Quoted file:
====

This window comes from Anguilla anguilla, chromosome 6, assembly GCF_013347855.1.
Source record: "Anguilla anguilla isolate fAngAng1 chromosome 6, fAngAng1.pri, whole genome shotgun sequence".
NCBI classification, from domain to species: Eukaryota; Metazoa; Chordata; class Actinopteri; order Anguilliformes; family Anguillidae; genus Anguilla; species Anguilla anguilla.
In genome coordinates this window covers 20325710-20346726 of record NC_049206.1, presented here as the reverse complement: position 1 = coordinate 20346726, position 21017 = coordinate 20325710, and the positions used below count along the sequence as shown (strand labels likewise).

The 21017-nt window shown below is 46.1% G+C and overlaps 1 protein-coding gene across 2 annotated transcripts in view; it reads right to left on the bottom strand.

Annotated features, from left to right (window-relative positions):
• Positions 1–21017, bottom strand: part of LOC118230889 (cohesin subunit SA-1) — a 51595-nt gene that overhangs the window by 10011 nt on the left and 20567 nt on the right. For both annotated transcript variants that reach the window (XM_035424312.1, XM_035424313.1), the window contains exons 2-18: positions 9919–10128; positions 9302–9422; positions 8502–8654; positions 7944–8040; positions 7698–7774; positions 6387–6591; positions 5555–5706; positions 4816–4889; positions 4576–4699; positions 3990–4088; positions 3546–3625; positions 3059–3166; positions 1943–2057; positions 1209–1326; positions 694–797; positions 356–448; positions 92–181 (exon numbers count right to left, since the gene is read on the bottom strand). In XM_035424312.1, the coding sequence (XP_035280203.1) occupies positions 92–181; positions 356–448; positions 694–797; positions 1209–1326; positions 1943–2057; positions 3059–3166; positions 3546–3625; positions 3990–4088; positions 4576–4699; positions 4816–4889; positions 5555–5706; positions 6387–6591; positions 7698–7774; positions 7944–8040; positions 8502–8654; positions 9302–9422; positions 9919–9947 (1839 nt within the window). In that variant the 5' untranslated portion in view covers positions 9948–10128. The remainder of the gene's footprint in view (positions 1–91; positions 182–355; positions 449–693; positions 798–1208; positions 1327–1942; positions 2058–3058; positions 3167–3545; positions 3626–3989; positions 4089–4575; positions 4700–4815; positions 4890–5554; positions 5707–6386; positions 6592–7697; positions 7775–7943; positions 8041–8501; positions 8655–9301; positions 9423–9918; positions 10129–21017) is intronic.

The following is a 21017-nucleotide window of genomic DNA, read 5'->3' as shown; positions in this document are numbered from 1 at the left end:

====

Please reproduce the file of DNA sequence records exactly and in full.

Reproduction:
This window comes from Anguilla anguilla, chromosome 6, assembly GCF_013347855.1.
Source record: "Anguilla anguilla isolate fAngAng1 chromosome 6, fAngAng1.pri, whole genome shotgun sequence".
NCBI classification, from domain to species: Eukaryota; Metazoa; Chordata; class Actinopteri; order Anguilliformes; family Anguillidae; genus Anguilla; species Anguilla anguilla.
In genome coordinates this window covers 20325710-20346726 of record NC_049206.1, presented here as the reverse complement: position 1 = coordinate 20346726, position 21017 = coordinate 20325710, and the positions used below count along the sequence as shown (strand labels likewise).

The 21017-nt window shown below is 46.1% G+C and overlaps 1 protein-coding gene across 2 annotated transcripts in view; it reads right to left on the bottom strand.

Annotated features, from left to right (window-relative positions):
• Positions 1–21017, bottom strand: part of LOC118230889 (cohesin subunit SA-1) — a 51595-nt gene that overhangs the window by 10011 nt on the left and 20567 nt on the right. For both annotated transcript variants that reach the window (XM_035424312.1, XM_035424313.1), the window contains exons 2-18: positions 9919–10128; positions 9302–9422; positions 8502–8654; positions 7944–8040; positions 7698–7774; positions 6387–6591; positions 5555–5706; positions 4816–4889; positions 4576–4699; positions 3990–4088; positions 3546–3625; positions 3059–3166; positions 1943–2057; positions 1209–1326; positions 694–797; positions 356–448; positions 92–181 (exon numbers count right to left, since the gene is read on the bottom strand). In XM_035424312.1, the coding sequence (XP_035280203.1) occupies positions 92–181; positions 356–448; positions 694–797; positions 1209–1326; positions 1943–2057; positions 3059–3166; positions 3546–3625; positions 3990–4088; positions 4576–4699; positions 4816–4889; positions 5555–5706; positions 6387–6591; positions 7698–7774; positions 7944–8040; positions 8502–8654; positions 9302–9422; positions 9919–9947 (1839 nt within the window). In that variant the 5' untranslated portion in view covers positions 9948–10128. The remainder of the gene's footprint in view (positions 1–91; positions 182–355; positions 449–693; positions 798–1208; positions 1327–1942; positions 2058–3058; positions 3167–3545; positions 3626–3989; positions 4089–4575; positions 4700–4815; positions 4890–5554; positions 5707–6386; positions 6592–7697; positions 7775–7943; positions 8041–8501; positions 8655–9301; positions 9423–9918; positions 10129–21017) is intronic.

The following is a 21017-nucleotide window of genomic DNA, read 5'->3' as shown; positions in this document are numbered from 1 at the left end: